“It mustn’t be tokenistic,” he says. “Organisations need to question whether they’re meeting with that peer led group or recruiting former beneficiaries to their board because they believe it makes a difference – or are they doing it because they feel they should, or to meet a funding requirement?”

“The last people anyone listened to”

When David became street homeless in 2009, he realised he didn’t have only homelessness in common with others he met on the streets.

“Many of us had issues with drugs,” he says, “many had seen the inside of a cell, many suffered from mental illness. We had dysfunctional childhoods and abuse in common – and now we had all found ourselves sleeping rough.”

They had something else in common too: of all the services they came in contact with they were rarely ever asked for their opinion. In the services designed to support and enable them, they often felt invisible.

When David first moved into a homelessness hostel in March 2009 he saw first-hand how the support he was offered could be improved. “It felt disjointed and dysfunctional to me,” he says, “so it was very difficult to have any trust that it could help me. But the really sad part about it was that no matter how loud anyone shouted, we were the last people anyone listened to. We should have been the first.”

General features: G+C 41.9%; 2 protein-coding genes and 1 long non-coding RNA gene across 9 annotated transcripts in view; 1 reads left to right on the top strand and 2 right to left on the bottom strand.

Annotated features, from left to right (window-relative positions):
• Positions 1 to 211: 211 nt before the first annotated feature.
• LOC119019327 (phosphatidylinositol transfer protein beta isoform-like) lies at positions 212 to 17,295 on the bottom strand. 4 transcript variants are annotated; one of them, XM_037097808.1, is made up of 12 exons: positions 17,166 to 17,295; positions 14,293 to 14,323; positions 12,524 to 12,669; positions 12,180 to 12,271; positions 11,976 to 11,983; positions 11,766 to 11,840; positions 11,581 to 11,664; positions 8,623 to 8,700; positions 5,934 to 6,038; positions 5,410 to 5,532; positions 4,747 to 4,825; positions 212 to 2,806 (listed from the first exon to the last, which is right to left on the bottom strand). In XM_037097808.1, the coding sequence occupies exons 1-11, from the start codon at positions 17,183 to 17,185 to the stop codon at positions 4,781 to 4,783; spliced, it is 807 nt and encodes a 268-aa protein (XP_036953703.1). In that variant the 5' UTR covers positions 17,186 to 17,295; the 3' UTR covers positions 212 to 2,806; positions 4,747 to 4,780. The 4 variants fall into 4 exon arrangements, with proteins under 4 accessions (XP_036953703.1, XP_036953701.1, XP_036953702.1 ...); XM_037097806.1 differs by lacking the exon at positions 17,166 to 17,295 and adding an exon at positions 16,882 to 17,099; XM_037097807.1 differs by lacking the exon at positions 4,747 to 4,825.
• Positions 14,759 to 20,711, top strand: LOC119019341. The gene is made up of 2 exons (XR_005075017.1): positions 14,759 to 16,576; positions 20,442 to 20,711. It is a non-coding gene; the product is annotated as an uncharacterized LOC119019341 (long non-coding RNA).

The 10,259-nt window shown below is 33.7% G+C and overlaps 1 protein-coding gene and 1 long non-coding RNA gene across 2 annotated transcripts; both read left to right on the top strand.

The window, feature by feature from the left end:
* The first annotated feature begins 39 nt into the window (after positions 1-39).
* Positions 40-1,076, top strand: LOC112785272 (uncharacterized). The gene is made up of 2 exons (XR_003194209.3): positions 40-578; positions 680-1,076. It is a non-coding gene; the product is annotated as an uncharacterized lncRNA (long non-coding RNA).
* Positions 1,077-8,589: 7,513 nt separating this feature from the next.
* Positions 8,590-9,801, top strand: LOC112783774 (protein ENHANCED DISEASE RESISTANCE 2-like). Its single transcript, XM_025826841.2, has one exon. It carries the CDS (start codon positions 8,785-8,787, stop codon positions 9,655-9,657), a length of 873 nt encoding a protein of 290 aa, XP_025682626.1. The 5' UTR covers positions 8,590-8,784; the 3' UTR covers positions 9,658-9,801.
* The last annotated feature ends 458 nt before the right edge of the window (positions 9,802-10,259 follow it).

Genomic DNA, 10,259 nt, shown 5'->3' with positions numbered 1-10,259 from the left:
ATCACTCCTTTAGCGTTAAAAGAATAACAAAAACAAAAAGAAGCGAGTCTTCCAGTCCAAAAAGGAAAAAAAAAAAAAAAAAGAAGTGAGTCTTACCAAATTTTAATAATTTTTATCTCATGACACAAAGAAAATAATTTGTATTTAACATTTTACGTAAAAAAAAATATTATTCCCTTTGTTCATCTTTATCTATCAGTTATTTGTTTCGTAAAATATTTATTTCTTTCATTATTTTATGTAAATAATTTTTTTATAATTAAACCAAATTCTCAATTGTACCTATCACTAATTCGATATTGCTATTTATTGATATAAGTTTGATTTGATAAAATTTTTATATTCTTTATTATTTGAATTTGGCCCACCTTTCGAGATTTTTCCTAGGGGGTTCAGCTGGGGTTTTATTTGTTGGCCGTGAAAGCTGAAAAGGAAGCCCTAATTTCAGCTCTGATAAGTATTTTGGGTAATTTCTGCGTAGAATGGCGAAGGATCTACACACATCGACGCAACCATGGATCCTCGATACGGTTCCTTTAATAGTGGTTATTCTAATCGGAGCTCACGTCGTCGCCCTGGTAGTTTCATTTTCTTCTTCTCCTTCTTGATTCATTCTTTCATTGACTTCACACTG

David couldn’t accept this. The experience drove him to try and change it from the inside.

Since then, he’s been involved in founding and running numerous groups and services – including a Salvation Army day centre, The Link drop-in centre, and his own information and guidance clinic. For two years, he was chair of Homeless Link’s Expert Advisory Panel, a group of men and women who have experienced homelessness and who advise the organisation, other services and the Government on effective policy and practice. He has worked as a consultant for local authorities and services throughout England and recently joined the Board of London homelessness charity Thames Reach.

Expert Link is the logical next step on a journey that is all about improving the quality of support offered to people when they need it.

Relationships and trust

“Too many services operate in silos,” he says. “Homelessness services deal with homelessness. Addiction recovery services deal with addiction. Mental health services deal with mental health – and so on. Many of those services have well organised peer-led groups operating within them. At best, they’re listened to but only on sector specific issues – at worst they aren’t listened to at all.